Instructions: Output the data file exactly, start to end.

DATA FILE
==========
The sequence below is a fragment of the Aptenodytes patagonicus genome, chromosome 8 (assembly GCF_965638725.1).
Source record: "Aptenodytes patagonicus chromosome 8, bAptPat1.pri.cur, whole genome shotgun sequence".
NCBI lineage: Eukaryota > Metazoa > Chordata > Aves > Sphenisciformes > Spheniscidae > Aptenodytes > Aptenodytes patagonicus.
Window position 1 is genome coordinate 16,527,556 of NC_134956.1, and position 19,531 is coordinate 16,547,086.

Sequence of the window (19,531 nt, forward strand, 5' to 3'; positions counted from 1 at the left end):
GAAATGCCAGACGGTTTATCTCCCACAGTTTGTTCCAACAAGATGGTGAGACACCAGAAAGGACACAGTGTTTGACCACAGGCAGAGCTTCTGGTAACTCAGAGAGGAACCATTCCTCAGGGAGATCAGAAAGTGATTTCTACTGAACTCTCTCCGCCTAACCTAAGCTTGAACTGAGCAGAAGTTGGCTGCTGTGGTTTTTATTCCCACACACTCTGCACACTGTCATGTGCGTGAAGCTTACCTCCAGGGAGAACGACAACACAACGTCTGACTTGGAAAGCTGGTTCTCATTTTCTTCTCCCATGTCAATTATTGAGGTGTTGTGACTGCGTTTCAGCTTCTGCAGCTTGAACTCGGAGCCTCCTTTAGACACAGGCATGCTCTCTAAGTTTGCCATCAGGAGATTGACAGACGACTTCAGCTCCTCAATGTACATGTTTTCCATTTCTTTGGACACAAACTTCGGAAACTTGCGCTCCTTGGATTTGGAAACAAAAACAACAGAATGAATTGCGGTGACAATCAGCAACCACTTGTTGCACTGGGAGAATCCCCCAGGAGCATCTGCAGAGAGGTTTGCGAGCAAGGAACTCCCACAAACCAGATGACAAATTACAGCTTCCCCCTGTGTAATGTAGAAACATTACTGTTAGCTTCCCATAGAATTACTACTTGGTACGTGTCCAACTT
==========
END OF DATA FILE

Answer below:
The sequence below is a fragment of the Aptenodytes patagonicus genome, chromosome 8 (assembly GCF_965638725.1).
Source record: "Aptenodytes patagonicus chromosome 8, bAptPat1.pri.cur, whole genome shotgun sequence".
NCBI lineage: Eukaryota > Metazoa > Chordata > Aves > Sphenisciformes > Spheniscidae > Aptenodytes > Aptenodytes patagonicus.
Window position 1 is genome coordinate 16,527,556 of NC_134956.1, and position 19,531 is coordinate 16,547,086.

Sequence of the window (19,531 nt, forward strand, 5' to 3'; positions counted from 1 at the left end):
GAAATGCCAGACGGTTTATCTCCCACAGTTTGTTCCAACAAGATGGTGAGACACCAGAAAGGACACAGTGTTTGACCACAGGCAGAGCTTCTGGTAACTCAGAGAGGAACCATTCCTCAGGGAGATCAGAAAGTGATTTCTACTGAACTCTCTCCGCCTAACCTAAGCTTGAACTGAGCAGAAGTTGGCTGCTGTGGTTTTTATTCCCACACACTCTGCACACTGTCATGTGCGTGAAGCTTACCTCCAGGGAGAACGACAACACAACGTCTGACTTGGAAAGCTGGTTCTCATTTTCTTCTCCCATGTCAATTATTGAGGTGTTGTGACTGCGTTTCAGCTTCTGCAGCTTGAACTCGGAGCCTCCTTTAGACACAGGCATGCTCTCTAAGTTTGCCATCAGGAGATTGACAGACGACTTCAGCTCCTCAATGTACATGTTTTCCATTTCTTTGGACACAAACTTCGGAAACTTGCGCTCCTTGGATTTGGAAACAAAAACAACAGAATGAATTGCGGTGACAATCAGCAACCACTTGTTGCACTGGGAGAATCCCCCAGGAGCATCTGCAGAGAGGTTTGCGAGCAAGGAACTCCCACAAACCAGATGACAAATTACAGCTTCCCCCTGTGTAATGTAGAAACATTACTGTTAGCTTCCCATAGAATTACTACTTGGTACGTGTCCAACTT